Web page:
News World ‘Literally sinking’: Drowning nations plead for their lives as COP26 deal is watered down

‘Literally sinking’: Drowning nations plead for their lives as COP26 deal is watered down

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A new draft COP26 agreement has watered down the language around phasing out coal and fossil fuels as negotiations at the global climate summit extended past the finish time.

In the final hours of talks, nations at most risk of climate change, such as Tuvalu, were making last-ditch pleas to world leaders and described their homelands as “literally sinking”.

“This is not fiction, not something projected to happen in the future,” said Tuvalu’s climate minister Seve Paeniu, describing his country as disappearing.

Negotiators from 200 countries have been working on a final agreement as the summit prepares to wrap up on Saturday (Australian time).

The latest wording encourages nations to reach higher to tackle global warming but also tries to balance the demands of developing and richer nations with weaker language on phasing out subsidies for fossil fuels.

The current version has been changed to include the word “unabated” before coal, and the phase-out of “inefficient” subsidies for fossil fuels.

Unabated coal generation is where there is no technology in place to remove resulting carbon dioxide emissions.

A member from Tuvalu makes an emotional plea on the final day of COP26 in Glasgow.

The paragraph now reads: “(COP26) calls upon Parties to accelerate the development, deployment and dissemination of technologies and the adoption of policies for the transition towards low-emission energy systems, including by rapidly scaling up clean power generation and accelerating the phase-out of unabated coal power and of inefficient subsidies for fossil fuels.”

Arab nations, many of which are big producers of oil and gas, had objected to the wording in the earlier draft.

COP26 set out with a core aim: to keep alive the 2015 Paris Agreement’s aspirational target to cap global warming at 1.5 degrees Celsius above pre-industrial levels, and so avoid the worst impacts of climate change.

Droughts, storms, floods and fires

Under current national pledges to cut emissions this decade, researchers say the world’s temperature would soar far beyond that limit, unleashing catastrophic sea level rises, droughts, storms, floods and wildfires.

While there is little hope that new promises to bridge that gap will appear in the final day of talks, negotiators are attempting to set new requirements to raise pledges in future, hopefully fast enough to keep the 1.5C goal within reach.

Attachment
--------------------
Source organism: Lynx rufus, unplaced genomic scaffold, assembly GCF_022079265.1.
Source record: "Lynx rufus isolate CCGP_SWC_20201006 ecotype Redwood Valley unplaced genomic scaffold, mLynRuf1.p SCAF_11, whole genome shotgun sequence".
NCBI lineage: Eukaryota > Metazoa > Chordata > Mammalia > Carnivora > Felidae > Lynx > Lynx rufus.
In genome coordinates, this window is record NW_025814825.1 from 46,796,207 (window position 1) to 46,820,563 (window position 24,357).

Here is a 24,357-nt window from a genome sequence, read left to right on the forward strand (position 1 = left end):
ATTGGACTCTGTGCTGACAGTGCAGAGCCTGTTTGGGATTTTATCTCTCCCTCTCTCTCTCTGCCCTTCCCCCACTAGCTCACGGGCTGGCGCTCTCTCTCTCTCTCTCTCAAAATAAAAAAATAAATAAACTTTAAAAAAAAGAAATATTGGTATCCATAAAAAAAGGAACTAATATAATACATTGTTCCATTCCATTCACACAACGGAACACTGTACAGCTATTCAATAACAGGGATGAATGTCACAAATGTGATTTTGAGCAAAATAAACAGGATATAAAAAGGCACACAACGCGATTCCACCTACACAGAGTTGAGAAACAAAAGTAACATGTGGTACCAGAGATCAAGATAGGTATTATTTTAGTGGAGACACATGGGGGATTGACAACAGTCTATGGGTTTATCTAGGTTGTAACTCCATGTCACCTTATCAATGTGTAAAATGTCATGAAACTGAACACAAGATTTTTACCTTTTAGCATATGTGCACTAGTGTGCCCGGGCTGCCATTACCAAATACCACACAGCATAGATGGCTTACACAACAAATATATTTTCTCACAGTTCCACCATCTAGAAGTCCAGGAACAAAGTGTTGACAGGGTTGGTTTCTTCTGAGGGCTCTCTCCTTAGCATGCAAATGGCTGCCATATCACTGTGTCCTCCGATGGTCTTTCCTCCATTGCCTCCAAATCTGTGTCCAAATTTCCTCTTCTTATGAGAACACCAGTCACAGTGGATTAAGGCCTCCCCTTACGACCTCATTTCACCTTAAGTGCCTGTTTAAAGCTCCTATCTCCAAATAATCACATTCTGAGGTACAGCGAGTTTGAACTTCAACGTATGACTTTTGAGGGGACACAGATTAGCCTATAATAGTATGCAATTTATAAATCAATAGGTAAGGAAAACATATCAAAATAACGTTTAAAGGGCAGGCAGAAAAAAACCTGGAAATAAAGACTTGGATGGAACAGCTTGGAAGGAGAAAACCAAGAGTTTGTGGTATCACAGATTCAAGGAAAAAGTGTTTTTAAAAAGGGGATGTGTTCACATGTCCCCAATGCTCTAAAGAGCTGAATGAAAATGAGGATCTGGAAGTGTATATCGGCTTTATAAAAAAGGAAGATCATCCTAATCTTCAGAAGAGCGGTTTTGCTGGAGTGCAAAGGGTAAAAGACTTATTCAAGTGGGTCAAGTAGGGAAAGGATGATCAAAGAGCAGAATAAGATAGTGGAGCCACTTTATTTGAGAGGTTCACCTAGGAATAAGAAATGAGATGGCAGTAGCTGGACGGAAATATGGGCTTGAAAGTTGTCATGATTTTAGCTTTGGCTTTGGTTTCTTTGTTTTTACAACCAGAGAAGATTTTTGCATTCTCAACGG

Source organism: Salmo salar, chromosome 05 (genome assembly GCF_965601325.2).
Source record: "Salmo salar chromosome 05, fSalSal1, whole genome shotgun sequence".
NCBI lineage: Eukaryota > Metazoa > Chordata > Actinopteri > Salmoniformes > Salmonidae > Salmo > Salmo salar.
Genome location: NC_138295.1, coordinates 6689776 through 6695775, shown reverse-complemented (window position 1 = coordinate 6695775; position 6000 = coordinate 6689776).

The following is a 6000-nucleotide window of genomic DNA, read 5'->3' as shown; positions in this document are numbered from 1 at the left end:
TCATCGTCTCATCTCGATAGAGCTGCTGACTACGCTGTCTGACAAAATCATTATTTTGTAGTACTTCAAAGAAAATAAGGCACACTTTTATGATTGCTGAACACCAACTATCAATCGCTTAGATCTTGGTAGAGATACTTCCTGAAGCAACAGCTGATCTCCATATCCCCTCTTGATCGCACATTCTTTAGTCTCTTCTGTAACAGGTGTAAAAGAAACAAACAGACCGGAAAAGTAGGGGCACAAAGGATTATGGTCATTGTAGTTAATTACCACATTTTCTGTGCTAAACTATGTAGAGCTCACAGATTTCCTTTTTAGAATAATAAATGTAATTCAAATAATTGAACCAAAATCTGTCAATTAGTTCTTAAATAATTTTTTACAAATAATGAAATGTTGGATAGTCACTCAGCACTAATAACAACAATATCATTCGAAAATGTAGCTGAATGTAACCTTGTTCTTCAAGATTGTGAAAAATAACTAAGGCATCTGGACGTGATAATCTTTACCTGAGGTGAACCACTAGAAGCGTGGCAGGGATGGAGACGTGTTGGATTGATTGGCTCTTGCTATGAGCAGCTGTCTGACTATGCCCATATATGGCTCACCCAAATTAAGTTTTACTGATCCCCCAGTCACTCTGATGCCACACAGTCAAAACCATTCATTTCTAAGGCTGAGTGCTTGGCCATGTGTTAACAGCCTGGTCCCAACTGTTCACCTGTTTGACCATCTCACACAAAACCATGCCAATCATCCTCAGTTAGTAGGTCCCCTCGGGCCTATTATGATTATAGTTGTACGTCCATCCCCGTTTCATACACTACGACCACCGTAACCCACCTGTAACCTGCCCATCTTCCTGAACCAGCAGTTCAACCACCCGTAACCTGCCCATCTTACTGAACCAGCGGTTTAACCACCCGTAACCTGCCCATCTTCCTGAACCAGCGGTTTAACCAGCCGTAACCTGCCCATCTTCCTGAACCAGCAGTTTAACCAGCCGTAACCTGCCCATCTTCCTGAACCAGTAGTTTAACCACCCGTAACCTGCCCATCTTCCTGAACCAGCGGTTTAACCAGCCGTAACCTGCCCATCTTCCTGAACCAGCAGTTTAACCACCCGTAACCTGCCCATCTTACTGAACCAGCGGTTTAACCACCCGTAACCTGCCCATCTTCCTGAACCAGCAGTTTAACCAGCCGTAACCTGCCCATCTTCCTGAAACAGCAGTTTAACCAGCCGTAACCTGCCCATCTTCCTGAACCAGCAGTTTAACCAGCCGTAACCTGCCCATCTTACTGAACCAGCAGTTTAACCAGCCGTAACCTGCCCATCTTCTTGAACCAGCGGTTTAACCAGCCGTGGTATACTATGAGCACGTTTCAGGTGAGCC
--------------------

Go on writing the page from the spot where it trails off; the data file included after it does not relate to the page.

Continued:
The new draft is a balancing act — trying to take in the demands of both climate-vulnerable nations and large economies reliant on fossil fuels.

The retention of a pledge for countries to upgrade their climate targets in 2022 will be welcomed by poorer nations that want more action to tackle worsening floods and wildfires and rising sea levels.

But it was couched in softer language than a previous text and failed to offer the rolling annual review that some developing countries have pushed for, but Washington in particular opposed.

Countries are currently required to revisit — and preferably raise — their pledges every five years.

The document does still spell out that the world needs to cut greenhouse gas emissions by 45 per cent from 2010 levels by 2030 and to net zero by 2050 to cap global warming at 1.5C, setting the benchmark that future climate pledges will be measured against.

After nearly two weeks of talks, the almost 200 countries represented at COP26 also remain at odds on a range of other issues.

Questions of finance loom large, with developing countries pushing for tougher rules to ensure that rich countries, whose historical emissions are largely responsible for heating up the planet, offer more cash to help the poorest adapt to climate impacts.

So far, rich countries have failed to meet the goal of $US100 billion ($1.36 billion) a year in climate finance that they set in 2009.

Ministers are also attempting to finish the contentious rules that will put the Paris agreement into practice, requiring agreement on long-standing disputes over carbon markets and transparency.

A final deal will require the unanimous consent of the nearly 200 countries that signed the Paris Agreement.

-with AAP